---------- Post added February 3rd, 2015 at 05:51 PM ----------

    DEP Release: DEP Moves Forward with Artificial Reef Plan

    IMMEDIATE RELEASE:
    February 3, 2015

    Contact: Lawrence Hajna (609) 984-1795
    Lawrence Ragonese (609) 292-2994
    Bob Considine (609) 984-1795

    DEP MOVES FORWARD WITH ARTIFICIAL REEF PLAN
    PROPOSED RULE WILL STRIKE BALANCE BETWEEN RECREATIONAL AND COMMERCIAL FISHING INTERESTS

    (15/P12) TRENTON - The Department of Environmental Protection this week proposed new
    rules that will fully implement a compromise between recreational and commercial fishing
    interests over access to artificial reefs off the coast of New Jersey, Commissioner Bob
    Martin announced today.

    The plan will allow commercial interests to have continued access to portions of two
    reefs in state waters and calls for the construction of a new reef for recreational
    fishing, also in state waters. The compromise, reached in 2013 with commercial and
    recreational fishing groups, is now being proposed as a formal rule change and amendments
    to Fish and Wildlife regulations. The proposal appears in the Feb. 2 New Jersey Register.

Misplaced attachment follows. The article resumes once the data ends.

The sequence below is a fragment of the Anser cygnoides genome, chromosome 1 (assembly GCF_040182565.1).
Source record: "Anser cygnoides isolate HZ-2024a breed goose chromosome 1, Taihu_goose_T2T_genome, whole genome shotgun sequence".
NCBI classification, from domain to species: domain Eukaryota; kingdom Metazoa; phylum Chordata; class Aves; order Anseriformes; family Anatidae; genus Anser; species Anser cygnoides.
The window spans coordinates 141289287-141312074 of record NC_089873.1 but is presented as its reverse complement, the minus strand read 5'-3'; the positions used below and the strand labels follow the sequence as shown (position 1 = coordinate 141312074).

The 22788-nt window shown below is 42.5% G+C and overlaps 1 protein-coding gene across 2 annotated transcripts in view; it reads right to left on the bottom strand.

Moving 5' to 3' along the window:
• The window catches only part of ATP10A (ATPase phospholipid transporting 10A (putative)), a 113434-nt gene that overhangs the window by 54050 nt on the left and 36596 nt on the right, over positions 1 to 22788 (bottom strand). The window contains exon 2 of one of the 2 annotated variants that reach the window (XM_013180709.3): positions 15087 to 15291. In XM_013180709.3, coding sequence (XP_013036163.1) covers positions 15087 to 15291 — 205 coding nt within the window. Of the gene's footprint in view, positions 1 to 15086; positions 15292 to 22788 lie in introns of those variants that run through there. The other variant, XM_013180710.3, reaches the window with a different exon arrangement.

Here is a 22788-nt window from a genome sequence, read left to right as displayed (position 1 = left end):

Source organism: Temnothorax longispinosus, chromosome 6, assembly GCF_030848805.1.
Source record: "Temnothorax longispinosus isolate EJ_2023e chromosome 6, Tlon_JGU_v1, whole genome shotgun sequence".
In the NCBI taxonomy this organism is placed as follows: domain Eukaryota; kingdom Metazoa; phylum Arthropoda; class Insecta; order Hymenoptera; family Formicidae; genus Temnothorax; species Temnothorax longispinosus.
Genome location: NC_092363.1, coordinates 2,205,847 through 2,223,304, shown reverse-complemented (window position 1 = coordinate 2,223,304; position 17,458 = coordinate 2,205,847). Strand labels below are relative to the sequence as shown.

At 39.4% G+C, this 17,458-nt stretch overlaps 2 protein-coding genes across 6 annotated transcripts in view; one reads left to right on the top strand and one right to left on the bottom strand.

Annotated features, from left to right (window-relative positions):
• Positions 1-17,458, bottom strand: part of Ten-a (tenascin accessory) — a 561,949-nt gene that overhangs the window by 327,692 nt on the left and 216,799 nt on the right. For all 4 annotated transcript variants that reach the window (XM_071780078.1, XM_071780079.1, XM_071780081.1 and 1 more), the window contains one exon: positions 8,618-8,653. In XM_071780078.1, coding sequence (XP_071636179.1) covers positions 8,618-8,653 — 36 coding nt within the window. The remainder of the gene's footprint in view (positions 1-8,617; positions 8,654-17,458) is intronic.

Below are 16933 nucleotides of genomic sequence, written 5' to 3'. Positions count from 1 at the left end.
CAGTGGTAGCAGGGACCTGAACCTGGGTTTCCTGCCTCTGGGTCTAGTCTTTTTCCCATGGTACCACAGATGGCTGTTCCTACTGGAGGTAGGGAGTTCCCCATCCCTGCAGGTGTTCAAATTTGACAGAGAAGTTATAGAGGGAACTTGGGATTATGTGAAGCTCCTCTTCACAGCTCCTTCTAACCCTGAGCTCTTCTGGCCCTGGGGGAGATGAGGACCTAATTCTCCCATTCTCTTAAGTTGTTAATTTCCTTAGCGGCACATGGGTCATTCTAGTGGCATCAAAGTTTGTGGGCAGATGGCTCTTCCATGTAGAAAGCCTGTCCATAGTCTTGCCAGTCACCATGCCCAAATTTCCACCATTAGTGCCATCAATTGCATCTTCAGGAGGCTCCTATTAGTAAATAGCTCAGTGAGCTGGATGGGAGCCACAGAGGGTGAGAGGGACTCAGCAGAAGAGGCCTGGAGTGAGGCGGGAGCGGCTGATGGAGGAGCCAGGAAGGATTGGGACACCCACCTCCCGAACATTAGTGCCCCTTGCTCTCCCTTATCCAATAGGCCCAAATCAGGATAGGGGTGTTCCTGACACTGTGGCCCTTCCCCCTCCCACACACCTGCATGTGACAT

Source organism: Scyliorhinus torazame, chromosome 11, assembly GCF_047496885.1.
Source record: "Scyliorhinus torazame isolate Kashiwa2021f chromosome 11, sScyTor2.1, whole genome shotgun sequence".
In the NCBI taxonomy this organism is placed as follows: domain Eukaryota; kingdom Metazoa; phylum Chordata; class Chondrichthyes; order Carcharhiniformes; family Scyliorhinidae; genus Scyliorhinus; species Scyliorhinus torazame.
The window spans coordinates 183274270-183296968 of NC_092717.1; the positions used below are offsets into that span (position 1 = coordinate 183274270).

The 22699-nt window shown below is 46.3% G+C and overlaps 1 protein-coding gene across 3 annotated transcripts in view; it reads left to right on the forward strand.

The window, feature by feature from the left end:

"Recreational and commercial fishing are vital to New Jersey's economy, providing
    more than $2.5 billion in economic benefits each year," Commissioner Martin said.
    "This compromise will address the needs of commercial fishermen and recreational
    anglers, and will result in restoration of federal funding that is vital to the
    development of artificial reefs that provide tremendous commercial and recreational
    benefits."

    The DEP's Division of Fish and Wildlife holds permits for 15 artificial reef sites - 13
    in federal waters and two in state waters. The reefs, encompassing a total of 25 square
    miles of ocean floor, are constructed from a variety of materials, such as rocks,
    concrete and steel, even old ships and barges. These materials provide surfaces for a
    wide diversity of marine organisms to grow, ultimately providing food and habitat for
    many species of fish and shellfish.

    Under the rule proposal in the New Jersey Register, commercial and recreational fishermen
    utilizing lobster, fish and conch pots will be permitted to continue using portions of
    two existing reefs in state waters off Sandy Hook and Manasquan. State waters extend from
    the shoreline to three miles offshore. Recreational hook-and-line fishermen will
    continue to have access to all portions of these reefs.

    Commercial and recreational fishermen will be allowed the use of lobster, fish and conch
    pots on the Sandy Hook and Axel Carlson Reefs in specific "full access zones"
    within each reef. Commercial and recreational anglers and sport/scuba divers will